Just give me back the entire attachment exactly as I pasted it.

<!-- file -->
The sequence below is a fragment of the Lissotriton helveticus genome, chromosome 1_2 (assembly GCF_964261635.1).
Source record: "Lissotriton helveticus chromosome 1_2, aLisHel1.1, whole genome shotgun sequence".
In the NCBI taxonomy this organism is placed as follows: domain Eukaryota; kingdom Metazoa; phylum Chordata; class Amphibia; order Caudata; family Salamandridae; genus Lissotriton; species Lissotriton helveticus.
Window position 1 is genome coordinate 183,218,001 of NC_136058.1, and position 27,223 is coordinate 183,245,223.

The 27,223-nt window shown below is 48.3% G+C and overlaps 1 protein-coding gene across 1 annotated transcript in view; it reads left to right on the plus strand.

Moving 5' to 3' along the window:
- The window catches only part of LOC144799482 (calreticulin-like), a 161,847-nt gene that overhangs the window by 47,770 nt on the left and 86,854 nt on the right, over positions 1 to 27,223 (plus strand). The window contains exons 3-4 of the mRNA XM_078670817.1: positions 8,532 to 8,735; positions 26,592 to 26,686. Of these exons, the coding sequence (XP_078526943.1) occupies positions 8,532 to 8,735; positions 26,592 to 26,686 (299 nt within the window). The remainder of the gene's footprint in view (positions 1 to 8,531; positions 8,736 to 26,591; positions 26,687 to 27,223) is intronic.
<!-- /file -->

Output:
The sequence below is a fragment of the Lissotriton helveticus genome, chromosome 1_2 (assembly GCF_964261635.1).
Source record: "Lissotriton helveticus chromosome 1_2, aLisHel1.1, whole genome shotgun sequence".
In the NCBI taxonomy this organism is placed as follows: domain Eukaryota; kingdom Metazoa; phylum Chordata; class Amphibia; order Caudata; family Salamandridae; genus Lissotriton; species Lissotriton helveticus.
Window position 1 is genome coordinate 183,218,001 of NC_136058.1, and position 27,223 is coordinate 183,245,223.

The 27,223-nt window shown below is 48.3% G+C and overlaps 1 protein-coding gene across 1 annotated transcript in view; it reads left to right on the plus strand.

Moving 5' to 3' along the window:
- The window catches only part of LOC144799482 (calreticulin-like), a 161,847-nt gene that overhangs the window by 47,770 nt on the left and 86,854 nt on the right, over positions 1 to 27,223 (plus strand). The window contains exons 3-4 of the mRNA XM_078670817.1: positions 8,532 to 8,735; positions 26,592 to 26,686. Of these exons, the coding sequence (XP_078526943.1) occupies positions 8,532 to 8,735; positions 26,592 to 26,686 (299 nt within the window). The remainder of the gene's footprint in view (positions 1 to 8,531; positions 8,736 to 26,591; positions 26,687 to 27,223) is intronic.